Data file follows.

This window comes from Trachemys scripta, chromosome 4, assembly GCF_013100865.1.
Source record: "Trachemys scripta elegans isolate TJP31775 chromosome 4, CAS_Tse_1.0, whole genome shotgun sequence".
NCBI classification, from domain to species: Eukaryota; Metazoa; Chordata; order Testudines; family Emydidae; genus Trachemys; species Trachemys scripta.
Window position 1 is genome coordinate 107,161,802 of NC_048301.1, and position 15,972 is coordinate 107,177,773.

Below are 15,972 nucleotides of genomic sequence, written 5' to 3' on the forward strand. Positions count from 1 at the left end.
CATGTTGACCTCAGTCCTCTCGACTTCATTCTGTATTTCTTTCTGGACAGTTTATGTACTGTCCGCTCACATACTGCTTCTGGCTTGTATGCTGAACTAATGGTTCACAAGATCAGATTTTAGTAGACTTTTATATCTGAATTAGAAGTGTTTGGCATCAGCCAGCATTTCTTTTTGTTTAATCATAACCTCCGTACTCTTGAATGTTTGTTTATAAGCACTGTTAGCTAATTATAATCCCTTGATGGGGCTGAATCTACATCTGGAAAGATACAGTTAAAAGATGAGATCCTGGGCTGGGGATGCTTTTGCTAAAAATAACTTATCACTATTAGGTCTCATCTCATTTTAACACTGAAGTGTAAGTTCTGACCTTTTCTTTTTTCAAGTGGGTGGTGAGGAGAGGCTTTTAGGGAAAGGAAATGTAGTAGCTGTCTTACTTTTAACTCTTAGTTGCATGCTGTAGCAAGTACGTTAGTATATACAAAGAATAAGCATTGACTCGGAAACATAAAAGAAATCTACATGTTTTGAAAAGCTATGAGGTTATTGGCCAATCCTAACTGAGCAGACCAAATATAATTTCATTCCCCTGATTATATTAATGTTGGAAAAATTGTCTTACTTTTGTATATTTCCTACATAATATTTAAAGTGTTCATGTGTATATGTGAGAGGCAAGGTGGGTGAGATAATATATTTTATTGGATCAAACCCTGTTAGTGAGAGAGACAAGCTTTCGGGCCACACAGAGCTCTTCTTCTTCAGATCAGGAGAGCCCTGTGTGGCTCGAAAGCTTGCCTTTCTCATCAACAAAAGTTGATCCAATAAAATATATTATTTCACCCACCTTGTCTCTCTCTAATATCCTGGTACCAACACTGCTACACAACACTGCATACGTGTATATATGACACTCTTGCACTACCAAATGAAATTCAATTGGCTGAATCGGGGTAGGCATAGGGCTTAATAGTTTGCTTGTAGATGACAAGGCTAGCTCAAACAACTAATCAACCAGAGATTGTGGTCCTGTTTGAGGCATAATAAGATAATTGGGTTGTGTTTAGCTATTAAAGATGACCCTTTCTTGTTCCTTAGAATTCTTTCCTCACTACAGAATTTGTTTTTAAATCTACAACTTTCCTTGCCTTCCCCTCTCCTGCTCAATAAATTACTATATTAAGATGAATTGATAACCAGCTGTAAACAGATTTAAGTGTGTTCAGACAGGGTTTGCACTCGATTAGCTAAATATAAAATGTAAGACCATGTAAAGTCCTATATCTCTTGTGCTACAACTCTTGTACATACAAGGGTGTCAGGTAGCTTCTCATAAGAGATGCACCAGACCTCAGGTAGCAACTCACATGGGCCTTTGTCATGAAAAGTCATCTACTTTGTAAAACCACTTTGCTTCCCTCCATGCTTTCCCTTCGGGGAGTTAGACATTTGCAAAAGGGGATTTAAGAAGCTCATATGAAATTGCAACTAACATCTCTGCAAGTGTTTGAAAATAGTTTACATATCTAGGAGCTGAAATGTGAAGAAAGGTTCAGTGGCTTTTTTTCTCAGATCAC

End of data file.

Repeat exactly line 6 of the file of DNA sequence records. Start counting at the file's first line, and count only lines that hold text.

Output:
CATGTTGACCTCAGTCCTCTCGACTTCATTCTGTATTTCTTTCTGGACAGTTTATGTACTGTCCGCTCACATACTGCTTCTGGCTTGTATGCTGAACTAATGGTTCACAAGATCAGATTTTAGTAGACTTTTATATCTGAATTAGAAGTGTTTGGCATCAGCCAGCATTTCTTTTTGTTTAATCATAACCTCCGTACTCTTGAATGTTTGTTTATAAGCACTGTTAGCTAATTATAATCCCTTGATGGGGCTGAATCTACATCTGGAAAGATACAGTTAAAAGATGAGATCCTGGGCTGGGGATGCTTTTGCTAAAAATAACTTATCACTATTAGGTCTCATCTCATTTTAACACTGAAGTGTAAGTTCTGACCTTTTCTTTTTTCAAGTGGGTGGTGAGGAGAGGCTTTTAGGGAAAGGAAATGTAGTAGCTGTCTTACTTTTAACTCTTAGTTGCATGCTGTAGCAAGTACGTTAGTATATACAAAGAATAAGCATTGACTCGGAAACATAAAAGAAATCTACATGTTTTGAAAAGCTATGAGGTTATTGGCCAATCCTAACTGAGCAGACCAAATATAATTTCATTCCCCTGATTATATTAATGTTGGAAAAATTGTCTTACTTTTGTATATTTCCTACATAATATTTAAAGTGTTCATGTGTATATGTGAGAGGCAAGGTGGGTGAGATAATATATTTTATTGGATCAAACCCTGTTAGTGAGAGAGACAAGCTTTCGGGCCACACAGAGCTCTTCTTCTTCAGATCAGGAGAGCCCTGTGTGGCTCGAAAGCTTGCCTTTCTCATCAACAAAAGTTGATCCAATAAAATATATTATTTCACCCACCTTGTCTCTCTCTAATATCCTGGTACCAACACTGCTACACAACACTGCATACGTGTATATATGACACTCTTGCACTACCAAATGAAATTCAATTGGCTGAATCGGGGTAGGCATAGGGCTTAATAGTTTGCTTGTAGATGACAAGGCTAGCTCAAACAACTAATCAACCAGAGATTGTGGTCCTGTTTGAGGCATAATAAGATAATTGGGTTGTGTTTAGCTATTAAAGATGACCCTTTCTTGTTCCTTAGAATTCTTTCCTCACTACAGAATTTGTTTTTAAATCTACAACTTTCCTTGCCTTCCCCTCTCCTGCTCAATAAATTACTATATTAAGATGAATTGATAACCAGCTGTAAACAGATTTAAGTGTGTTCAGACAGGGTTTGCACTCGATTAGCTAAATATAAAATGTAAGACCATGTAAAGTCCTATATCTCTTGTGCTACAACTCTTGTACATACAAGGGTGTCAGGTAGCTTCTCATAAGAGATGCACCAGACCTCAGGTAGCAACTCACATGGGCCTTTGTCATGAAAAGTCATCTACTTTGTAAAACCACTTTGCTTCCCTCCATGCTTTCCCTTCGGGGAGTTAGACATTTGCAAAAGGGGATTTAAGAAGCTCATATGAAATTGCAACTAACATCTCTGCAAGTGTTTGAAAATAGTTTACATATCTAGGAGCTGAAATGTGAAGAAAGGTTCAGTGGCTTTTTTTCTCAGATCAC